Demo­ti­va­tion is anoth­er con­cern for an Agile man­ag­er. Here the Herzberg (Moti­va­tor-Hygiene) The­o­ry applies: some things — called hygiene fac­tors — might not moti­vate peo­ple through their exis­tence, but strong­ly demo­ti­vate them through their absence. In oth­er words, remov­ing demo­ti­va­tors does not auto­mat­i­cal­ly lead to a stronger motivation.

To deter­mine what should be encap­su­lat­ed in the intrin­sic moti­va­tion, we need to under­stand the Self-deter­mi­na­tion The­o­ry, which dif­fer­en­ti­ates between 3 main intrin­sic needs: com­pe­tence, auton­o­my and relat­ed­ness. A sim­i­lar the­o­ry was for­mu­lat­ed by Steven Reiss, nom­i­nat­ing 16 basic desires that guide every human behav­ior. Based on this the­o­ry, elim­i­nat­ing those desires that are not relat­ed to a busi­ness con­text (eat­ing, romance, fam­i­ly and vengeance) a set of 10 desires can be con­sid­ered as moti­vat­ing any team member:

  1. Feel­ing competent
  2. Feel­ing accepted
  3. Curios­i­ty
  4. Hon­or (loy­al­ty to a group formed using self-defined rules)
  5. Ide­al­ism (pur­pose)
  6. Inde­pen­dence (auton­o­my)
  7. Order (the need for min­i­mal rules and policies)
  8. Pow­er (abil­i­ty to influ­ence oth­ers and the environment)
  9. Social con­tacts (relat­ed­ness)
  10. Sta­tus (feel­ing impor­tant inside the organization)

A moti­va­tion­al bal­ance sheet — which is a per­son­al list of things that motivates/demotivate a per­son — should be used to deter­mine how to cre­ate intrin­sic motivation.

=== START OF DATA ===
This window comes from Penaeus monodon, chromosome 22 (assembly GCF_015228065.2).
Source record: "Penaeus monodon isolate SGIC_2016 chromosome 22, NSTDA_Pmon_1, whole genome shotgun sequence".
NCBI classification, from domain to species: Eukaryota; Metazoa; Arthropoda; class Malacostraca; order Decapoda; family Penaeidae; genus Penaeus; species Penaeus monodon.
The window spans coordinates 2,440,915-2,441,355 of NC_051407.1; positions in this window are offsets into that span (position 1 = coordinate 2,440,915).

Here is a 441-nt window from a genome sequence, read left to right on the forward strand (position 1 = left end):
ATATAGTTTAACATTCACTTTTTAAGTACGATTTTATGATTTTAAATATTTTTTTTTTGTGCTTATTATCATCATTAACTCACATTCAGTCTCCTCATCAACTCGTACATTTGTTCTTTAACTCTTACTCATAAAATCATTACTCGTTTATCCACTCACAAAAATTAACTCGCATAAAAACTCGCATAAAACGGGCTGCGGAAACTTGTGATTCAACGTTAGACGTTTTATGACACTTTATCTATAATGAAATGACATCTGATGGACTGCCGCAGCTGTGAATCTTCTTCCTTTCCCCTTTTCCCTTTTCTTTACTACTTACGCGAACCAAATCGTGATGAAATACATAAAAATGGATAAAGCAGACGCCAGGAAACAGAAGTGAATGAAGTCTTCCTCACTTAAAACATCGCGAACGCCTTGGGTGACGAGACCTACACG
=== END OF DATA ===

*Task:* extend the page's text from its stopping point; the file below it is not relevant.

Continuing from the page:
Is the abil­i­ty of a team mem­ber, espe­cial­ly the new­com­ers, to estab­lish dif­fer­ent types of con­nec­tions with oth­ers. This abil­i­ty should be assessed when hir­ing and is as impor­tant as competencies.

The per­son­al­i­ty of a team is the result of the inter­ac­tions between each indi­vid­ual per­son­al­i­ty. There should be enough diver­si­ty in terms of per­son­al­i­ty to make the team sta­ble, flex­i­ble and resilient, but there must be also enough com­mon ground to pro­vide cohe­sive­ness and abil­i­ty to resolve conflicts.

Indi­vid­ual per­son­al­i­ty may be assessed through var­i­ous tools, such as the Six­teen Per­son­al­i­ty Fac­tor Ques­tion­naire, Myers-Brig­gs Type Indi­ca­tor, Ennea­gram of Per­son­al­i­ty or the Big Five Fac­tors of Per­son­al­i­ty, which is seen as the most pow­er­ful tool in eval­u­at­ing per­son­al­i­ty psychology.

Assess­ing the team per­son­al­i­ty can be achieved through 3 steps, plus a an option­al fourth step:

  • the man­ag­er takes the test
  • the man­ag­er shares the test results with the team
  • team mem­bers are pri­vate­ly tak­ing the test and share results with the manager